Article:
The Dark Side of Sunshine
Come summertime, we naturally feel more inclined to get outdoors and feel the sunshine on our skin. The summer months are reserved for traveling, picnics, and backyard barbeques after days at the pool or park. In all of our reverie of summer, we may forget that there can be a dark side to all that sunshine.
Sunshine is made up of ultraviolet light, aka UV light. There are several different wavelengths of UV light present in sunshine and two, in particular, need our attention. UVA and UVB light are not filtered as they travel through the atmosphere. This is how we get sunburned; and if these rays of light can affect the skin, leading to premature aging and skin cancer, they can also affect the eyes.
The Risk of UV Light
While it can feel incredibly nice to soak up some sunshine, when we do, UV light gets into the eyes. It also penetrates the skin around the eyes (so wear sunscreen!). According to studies, exposure to UV light, even during childhood, can increase a person’s risk for several eye diseases later in life. These include:
- Pterygia and Pingueculae. Fleshy growths on the surface of the eye can be cosmetically frustrating and can also obscure vision if they become large. Outdoor enthusiasts who spend time on the water are especially susceptible to these growths due to the intensity of reflected light.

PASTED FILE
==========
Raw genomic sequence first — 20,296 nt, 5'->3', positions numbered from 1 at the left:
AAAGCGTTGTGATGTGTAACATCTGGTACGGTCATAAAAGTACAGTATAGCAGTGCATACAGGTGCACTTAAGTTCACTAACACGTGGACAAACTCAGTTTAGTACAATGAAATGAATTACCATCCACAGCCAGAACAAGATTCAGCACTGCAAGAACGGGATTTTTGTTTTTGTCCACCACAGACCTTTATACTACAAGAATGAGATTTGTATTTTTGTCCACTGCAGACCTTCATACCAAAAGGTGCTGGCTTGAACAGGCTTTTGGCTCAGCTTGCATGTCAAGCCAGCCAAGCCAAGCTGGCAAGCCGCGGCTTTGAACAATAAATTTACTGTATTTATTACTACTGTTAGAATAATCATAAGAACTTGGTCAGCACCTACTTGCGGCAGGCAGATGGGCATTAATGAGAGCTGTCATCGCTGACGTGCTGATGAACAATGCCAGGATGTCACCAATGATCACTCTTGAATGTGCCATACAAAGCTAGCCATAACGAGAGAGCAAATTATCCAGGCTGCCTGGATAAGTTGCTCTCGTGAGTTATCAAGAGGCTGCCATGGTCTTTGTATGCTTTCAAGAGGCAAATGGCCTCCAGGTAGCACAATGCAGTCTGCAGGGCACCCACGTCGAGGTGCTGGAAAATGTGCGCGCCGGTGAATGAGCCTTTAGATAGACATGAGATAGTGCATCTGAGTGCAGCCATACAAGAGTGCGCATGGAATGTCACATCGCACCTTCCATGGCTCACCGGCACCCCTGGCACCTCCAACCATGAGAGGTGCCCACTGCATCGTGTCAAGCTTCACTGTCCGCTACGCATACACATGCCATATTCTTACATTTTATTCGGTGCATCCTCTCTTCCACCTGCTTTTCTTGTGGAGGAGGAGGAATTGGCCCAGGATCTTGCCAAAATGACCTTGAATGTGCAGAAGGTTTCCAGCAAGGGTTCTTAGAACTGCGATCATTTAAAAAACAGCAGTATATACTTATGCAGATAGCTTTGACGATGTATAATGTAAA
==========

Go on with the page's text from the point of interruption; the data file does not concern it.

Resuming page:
- Did you know that your eyes can actually get sunburned? They can, and it can be pretty uncomfortable. Photokeratitis is a temporary condition that can be avoided with appropriate eye protection.
- The World Health Organization has stated that as much as 20 percent of cataract cases are attributed to UV exposure. This is an important fact because it suggests that some forms of cataracts can be avoided.
- Macular degeneration. Macular degeneration is typically an age-related condition that occurs later in life. However, studies suggest that early UV exposure can cause this concerning eye disease to develop in middle age.
Sunglasses to the Rescue
It isn’t difficult to protect your eyes from UV light. Sunglasses do the trick, and they needn’t be expensive. Check the label on sunglasses to make sure you choose lenses that filter 100% of UV light. Frames should be large enough to cover the entire eye, including as much skin around the eyes as possible. If you want next-level protection, add a ball cap or wide-brimmed hat to your sunny-day wardrobe.
Comprehensive eye exams can help you stay on top of your eye health. Schedule your exam at Eye Institute of Houston by calling (713) 668-7337.
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